It's time to officially kick off INSIDE THE INDUSTRY!
Today we're joined by the lovely Emily Keyes, a literary agent with L. Perkins Agency. According to Google, a literary agent is "a professional agent who acts on behalf of an author in dealing with publishers and others involved in promoting the author's work," but Ms. Keyes' account shows that there's a lot more to the job.
Describe a typical day as a literary agent. What does your job entail?
I don't know that there is a typical day. I think the only constant in my routine is waking up every morning and checking my email for some sort of crisis. Some days I go into the office and do administrative-type things like reading over contracts or filling out IRS forms or going to the post office. Some days I have meetings or am pitching something. Some days I am at conferences and meeting writers. I know a lot of agents really wish they could get more reading done during the actual business day. It never seems to happen, even if you think you have a bloc of time.
What requirements does one need to meet in order to be a literary agent?
Unfortunately, none. Anyone can open a literary agency. It's always sad when you see scammers online, duping writers. It's almost sadder when you see people who think they are "real" literary agents but clearly don't know what they are doing. I was thinking about this the other day actually. Someone said there should be some kind of test agents have to take, I guess like how lawyers have to pass the bar. I don't even know what kind of things you could even ask on a test like that, because so many agents have different styles or ways of handling things. I guess the only requirements are a love of books and reading. Ideally they would have some knowledge of the publishing industry as well.
What advice would you give to an aspiring literary agent?
Read as much as you are physically able to, then read some more. Find an agent that you admire--someone with a good track record and years of experience--to work with, either as your boss or mentor. I still feel like I'm an aspiring literary agent. I have only been doing this for two years, so I can't stress enough how helpful it is to have other people to go to with questions. I send Louise Fury some odd emails.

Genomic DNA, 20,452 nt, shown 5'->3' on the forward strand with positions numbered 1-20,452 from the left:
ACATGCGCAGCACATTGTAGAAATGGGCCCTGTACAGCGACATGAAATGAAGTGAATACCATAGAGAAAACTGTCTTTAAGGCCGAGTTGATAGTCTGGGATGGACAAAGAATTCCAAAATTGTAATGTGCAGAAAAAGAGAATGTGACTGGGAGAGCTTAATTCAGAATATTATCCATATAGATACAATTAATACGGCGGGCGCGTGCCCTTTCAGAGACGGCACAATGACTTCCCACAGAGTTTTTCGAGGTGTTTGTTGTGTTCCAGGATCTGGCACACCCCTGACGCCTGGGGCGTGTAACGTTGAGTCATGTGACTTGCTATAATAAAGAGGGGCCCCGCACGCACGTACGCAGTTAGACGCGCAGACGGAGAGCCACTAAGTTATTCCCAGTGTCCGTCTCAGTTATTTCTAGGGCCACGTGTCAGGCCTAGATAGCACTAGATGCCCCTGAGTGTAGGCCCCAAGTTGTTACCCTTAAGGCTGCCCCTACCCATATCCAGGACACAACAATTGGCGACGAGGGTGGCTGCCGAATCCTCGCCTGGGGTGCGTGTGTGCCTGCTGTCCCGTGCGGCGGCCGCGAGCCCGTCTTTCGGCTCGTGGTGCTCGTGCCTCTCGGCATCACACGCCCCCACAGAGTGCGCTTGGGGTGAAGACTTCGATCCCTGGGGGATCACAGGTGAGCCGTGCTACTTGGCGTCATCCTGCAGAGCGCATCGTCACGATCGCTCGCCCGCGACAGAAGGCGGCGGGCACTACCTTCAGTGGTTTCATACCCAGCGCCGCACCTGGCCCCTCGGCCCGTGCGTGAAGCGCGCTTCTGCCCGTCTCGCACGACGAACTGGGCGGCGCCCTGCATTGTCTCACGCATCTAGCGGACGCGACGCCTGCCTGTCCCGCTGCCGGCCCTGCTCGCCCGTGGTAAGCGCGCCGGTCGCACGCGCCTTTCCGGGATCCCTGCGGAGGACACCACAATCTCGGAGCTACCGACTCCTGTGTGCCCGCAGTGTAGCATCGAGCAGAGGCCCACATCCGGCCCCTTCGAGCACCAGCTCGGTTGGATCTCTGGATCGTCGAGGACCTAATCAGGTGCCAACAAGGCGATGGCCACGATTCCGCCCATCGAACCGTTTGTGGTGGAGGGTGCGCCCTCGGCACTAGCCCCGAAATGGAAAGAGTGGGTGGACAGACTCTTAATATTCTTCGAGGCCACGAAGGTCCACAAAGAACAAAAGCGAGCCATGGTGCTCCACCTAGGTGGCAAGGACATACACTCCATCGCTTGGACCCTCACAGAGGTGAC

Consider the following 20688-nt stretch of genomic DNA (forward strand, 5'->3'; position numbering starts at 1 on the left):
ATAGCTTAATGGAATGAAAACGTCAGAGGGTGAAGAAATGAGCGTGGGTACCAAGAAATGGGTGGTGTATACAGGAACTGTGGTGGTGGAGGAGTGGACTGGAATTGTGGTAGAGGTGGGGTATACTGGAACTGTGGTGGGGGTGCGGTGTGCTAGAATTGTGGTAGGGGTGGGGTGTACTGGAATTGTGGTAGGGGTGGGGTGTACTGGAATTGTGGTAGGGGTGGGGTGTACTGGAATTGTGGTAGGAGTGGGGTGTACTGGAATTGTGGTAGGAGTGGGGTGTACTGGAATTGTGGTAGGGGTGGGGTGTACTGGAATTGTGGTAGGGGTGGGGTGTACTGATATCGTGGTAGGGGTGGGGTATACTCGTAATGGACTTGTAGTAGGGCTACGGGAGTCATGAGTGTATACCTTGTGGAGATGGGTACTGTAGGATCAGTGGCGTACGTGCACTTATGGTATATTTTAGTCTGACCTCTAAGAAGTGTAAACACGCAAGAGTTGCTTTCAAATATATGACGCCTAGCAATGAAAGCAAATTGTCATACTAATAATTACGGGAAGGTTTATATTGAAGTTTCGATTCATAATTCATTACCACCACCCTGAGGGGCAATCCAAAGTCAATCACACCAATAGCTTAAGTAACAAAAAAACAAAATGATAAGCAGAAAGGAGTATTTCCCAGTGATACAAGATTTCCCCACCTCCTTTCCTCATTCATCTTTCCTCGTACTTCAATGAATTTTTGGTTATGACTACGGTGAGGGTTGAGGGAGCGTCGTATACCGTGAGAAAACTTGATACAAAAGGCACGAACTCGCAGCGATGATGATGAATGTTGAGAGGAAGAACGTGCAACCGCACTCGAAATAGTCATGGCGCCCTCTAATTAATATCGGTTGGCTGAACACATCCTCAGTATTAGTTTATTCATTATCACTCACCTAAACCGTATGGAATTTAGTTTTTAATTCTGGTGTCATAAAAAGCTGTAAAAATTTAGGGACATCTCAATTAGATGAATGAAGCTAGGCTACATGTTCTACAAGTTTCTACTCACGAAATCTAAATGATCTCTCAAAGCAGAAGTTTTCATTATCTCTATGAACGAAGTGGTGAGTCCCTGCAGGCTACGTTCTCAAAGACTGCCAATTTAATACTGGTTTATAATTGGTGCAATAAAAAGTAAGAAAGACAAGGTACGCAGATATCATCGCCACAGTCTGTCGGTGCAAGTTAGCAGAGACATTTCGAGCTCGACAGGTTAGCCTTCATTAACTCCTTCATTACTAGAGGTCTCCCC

You’re a graduate of the NYU Publishing Program. How has this helped you in your work?
I think NYU taught me about a lot of aspects of publishing, which has been useful because as an agent sometimes you are doing editorial work and sometimes reading royalty statements or coming up with marketing ideas. Plus "going to NYU" was a good way to convince my parents to let me move to New York after college. But I don't think everyone necessarily learns best in a classroom environment so I wouldn't suggest it for everyone.
What’s your favorite thing about being a literary agent? Your least favorite?
I like calling an author about a deal. I feel like a fairy godmother, granting wishes. I don't like the anxiety and stress. I don't like rejection and, unfortunately, I've never had a book that wasn't rejected somewhere!
About how many manuscripts do you read a week?
Oh gosh, the lack of a typical day or week makes this hard to estimate. I try to read several partial manuscripts (that is the first three chapters of the book and a synopsis) every day but I won't count those. I know I read two full manuscripts, one published book and edited one manuscript last week and I felt like a failure for not reading more. However much I read, it's not enough!
The publishing world has developed a lot within the past few years. How do you think it will have changed by 2018?
I fear another two of the big publishing houses will merge (like Random House and Penguin did). I think
ebooks and POD will allow more small, epublishers to pop up but I think they will have to really prove they can do better than self publishing. Publishers have to add value and even some big publishers need to be better about conveying what that value is, or else they are going to disappear. I also worry about the health of Barnes & Noble. It should be flourishing without competition from Borders but it's not.
What’s one thing that most people would not know about being a literary agent?
We don't spend all day schmoozing in expensive restaurants, and live on Park Avenue. Actually I don't know any agents who do that.
Just for fun question: Your bio says you’re looking for YA manuscripts to represent. What draws you to YA?
I like YA because I remember all the middle grade and young adult books I read more vividly than I remember anything I read last week. There is something about the brain during that period that holds onto everything like a sponge--and I think that makes them more meaningful than any adult literary fiction can ever hope to be.
If you work in the book business and would like to be featured, send an email to email@example.com with the subject line “Inside the Industry.” I would love to hear from you!